The country has reported 581,560 infections in total and 7,731 deaths
Nepal asked its hospitals on Friday to reserve beds for children for fear another surge in coronavirus infections will hit them hard, something officials in neighbouring India are also preparing for.
Prime Minister K P Sharma Oli’s government has been criticized by experts for its handling of the ongoing second wave in Nepal, which has led to an acute shortage of oxygen, hospital beds and medicines.
"Hospitals and medical institutions must set aside at least 20% of beds for children, who are likely to suffer the most in the potential third and fourth waves of coronavirus," the Ministry of Health and Population said in a statement.
"Hospitals must also ensure the availability of enough oxygen."
Daily infections in the Himalayan nation are hovering around 5,000 after hitting a peak of more than 9,000 in early May.
Nepal had reported fewer than 100 daily cases in March. It has reported 581,560 infections in total and 7,731 deaths.
Donors have rushed aid including oxygen, protective gear, drugs and face masks to the country, which is also struggling to secure vaccines after neighbouring India stopped exports to meet its local demand.
On Friday, Nepal has reported its first death from “mucormycosis” or "black fungus," the highly deadly infection affecting thousands of coronavirus patients in neighbouring India.
Over 3.7 million dead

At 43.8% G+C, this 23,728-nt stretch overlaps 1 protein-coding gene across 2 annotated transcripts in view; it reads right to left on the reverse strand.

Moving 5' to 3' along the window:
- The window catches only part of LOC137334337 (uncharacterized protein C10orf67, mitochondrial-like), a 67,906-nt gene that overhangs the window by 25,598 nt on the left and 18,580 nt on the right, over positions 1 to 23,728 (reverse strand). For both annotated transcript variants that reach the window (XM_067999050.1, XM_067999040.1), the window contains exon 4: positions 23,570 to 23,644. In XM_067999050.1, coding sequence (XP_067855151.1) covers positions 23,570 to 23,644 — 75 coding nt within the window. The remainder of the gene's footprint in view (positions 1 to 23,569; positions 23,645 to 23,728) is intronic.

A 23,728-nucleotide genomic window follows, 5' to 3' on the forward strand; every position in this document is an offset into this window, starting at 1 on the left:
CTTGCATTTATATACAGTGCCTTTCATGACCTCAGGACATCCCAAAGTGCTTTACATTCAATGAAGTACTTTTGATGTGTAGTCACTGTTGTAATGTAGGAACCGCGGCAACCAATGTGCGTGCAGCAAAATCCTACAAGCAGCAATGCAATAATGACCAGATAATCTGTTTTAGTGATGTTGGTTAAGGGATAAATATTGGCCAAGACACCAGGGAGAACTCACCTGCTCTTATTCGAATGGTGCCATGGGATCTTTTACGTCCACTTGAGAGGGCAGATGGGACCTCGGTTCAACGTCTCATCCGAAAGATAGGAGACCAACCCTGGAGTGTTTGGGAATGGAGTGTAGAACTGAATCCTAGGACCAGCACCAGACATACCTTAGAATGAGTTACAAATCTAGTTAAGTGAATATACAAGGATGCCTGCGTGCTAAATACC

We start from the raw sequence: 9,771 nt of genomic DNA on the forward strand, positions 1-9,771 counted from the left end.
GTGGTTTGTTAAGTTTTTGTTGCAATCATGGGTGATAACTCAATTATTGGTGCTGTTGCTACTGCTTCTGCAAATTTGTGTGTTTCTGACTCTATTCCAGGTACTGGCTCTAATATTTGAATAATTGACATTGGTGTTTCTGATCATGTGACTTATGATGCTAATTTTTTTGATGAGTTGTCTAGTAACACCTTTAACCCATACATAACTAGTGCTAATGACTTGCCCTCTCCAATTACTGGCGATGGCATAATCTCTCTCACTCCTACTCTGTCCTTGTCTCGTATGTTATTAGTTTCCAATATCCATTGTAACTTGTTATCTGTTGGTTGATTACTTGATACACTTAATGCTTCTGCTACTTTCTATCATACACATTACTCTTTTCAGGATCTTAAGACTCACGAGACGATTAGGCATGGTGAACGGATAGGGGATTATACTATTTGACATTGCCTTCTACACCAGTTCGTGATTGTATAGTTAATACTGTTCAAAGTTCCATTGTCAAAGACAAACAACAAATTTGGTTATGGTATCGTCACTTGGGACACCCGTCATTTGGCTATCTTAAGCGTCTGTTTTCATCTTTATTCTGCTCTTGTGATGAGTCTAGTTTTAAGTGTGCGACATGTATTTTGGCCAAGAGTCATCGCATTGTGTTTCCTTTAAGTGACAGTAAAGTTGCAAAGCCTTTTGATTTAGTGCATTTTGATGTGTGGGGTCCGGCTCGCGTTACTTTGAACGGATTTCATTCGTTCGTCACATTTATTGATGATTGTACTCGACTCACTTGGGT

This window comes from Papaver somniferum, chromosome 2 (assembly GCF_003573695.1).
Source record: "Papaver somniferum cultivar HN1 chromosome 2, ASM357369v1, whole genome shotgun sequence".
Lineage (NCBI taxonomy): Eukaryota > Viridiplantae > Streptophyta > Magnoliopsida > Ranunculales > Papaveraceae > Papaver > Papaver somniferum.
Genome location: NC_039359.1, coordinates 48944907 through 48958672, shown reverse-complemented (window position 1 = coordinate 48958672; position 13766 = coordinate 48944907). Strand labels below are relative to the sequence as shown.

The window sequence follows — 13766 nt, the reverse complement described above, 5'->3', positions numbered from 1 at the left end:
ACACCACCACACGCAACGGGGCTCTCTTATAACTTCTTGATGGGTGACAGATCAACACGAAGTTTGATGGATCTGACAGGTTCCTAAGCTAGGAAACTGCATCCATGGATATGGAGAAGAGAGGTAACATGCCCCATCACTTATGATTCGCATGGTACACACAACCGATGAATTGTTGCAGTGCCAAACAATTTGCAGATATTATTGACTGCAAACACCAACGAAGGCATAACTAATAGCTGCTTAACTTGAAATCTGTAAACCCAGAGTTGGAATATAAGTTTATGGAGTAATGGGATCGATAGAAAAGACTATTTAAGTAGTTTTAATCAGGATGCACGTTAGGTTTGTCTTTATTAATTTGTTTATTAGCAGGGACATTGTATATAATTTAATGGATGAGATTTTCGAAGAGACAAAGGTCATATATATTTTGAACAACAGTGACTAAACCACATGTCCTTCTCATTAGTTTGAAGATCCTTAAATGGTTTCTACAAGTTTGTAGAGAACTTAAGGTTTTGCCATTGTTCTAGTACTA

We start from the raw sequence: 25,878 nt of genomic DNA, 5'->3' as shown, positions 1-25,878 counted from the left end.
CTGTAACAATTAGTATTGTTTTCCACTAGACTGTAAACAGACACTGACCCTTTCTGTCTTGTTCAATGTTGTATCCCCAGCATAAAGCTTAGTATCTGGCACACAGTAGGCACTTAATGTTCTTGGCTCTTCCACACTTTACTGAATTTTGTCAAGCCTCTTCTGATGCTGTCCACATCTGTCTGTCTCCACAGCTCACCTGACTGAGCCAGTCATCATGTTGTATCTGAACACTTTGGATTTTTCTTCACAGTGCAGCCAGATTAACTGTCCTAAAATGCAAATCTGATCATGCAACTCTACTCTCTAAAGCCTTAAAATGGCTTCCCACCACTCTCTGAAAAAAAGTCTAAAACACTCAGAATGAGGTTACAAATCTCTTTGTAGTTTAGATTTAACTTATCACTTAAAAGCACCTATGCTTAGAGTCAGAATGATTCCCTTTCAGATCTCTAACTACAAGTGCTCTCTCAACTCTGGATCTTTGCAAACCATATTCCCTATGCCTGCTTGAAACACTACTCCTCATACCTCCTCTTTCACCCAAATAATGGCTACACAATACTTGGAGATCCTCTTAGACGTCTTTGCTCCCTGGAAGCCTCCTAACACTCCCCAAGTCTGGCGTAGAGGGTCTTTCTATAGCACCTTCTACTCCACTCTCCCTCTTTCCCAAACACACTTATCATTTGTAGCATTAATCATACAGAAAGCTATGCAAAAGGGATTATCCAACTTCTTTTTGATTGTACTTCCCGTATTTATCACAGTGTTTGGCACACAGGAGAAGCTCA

The pandemic has killed at least 3,719,842 people worldwide since the virus first emerged in December 2019, according to an AFP compilation of official data.
The figures are based on reports by health authorities in each country, but do not take into account upward revisions carried out later by statistical bodies.
The WHO says up to three times more people have died directly or indirectly due to the pandemic than official figures suggest.
Meanwhile, a WHO senior adviser said, wealthy countries need to give more Covid-19 vaccines and follow the US in making doses available immediately to cover a 200 million dose gap caused by Indian supply disruptions and manufacturing delays.
Top US scientist Anthony Fauci urges China to release medical records of nine miners who fell sick with a coronavirus-like illness in 2012 after entering a bat cave. He says they could provide insights into whether the pandemic came from a lab.
On Friday, the British regulator approves the Pfizer/BioNTech vaccine for all 12 to 15-year-olds.
Meanwhile, the number of babies born in Japan hit a new record low last year, official data shows, highlighting concern over the pandemic's impact on one of the world's lowest fertility rates.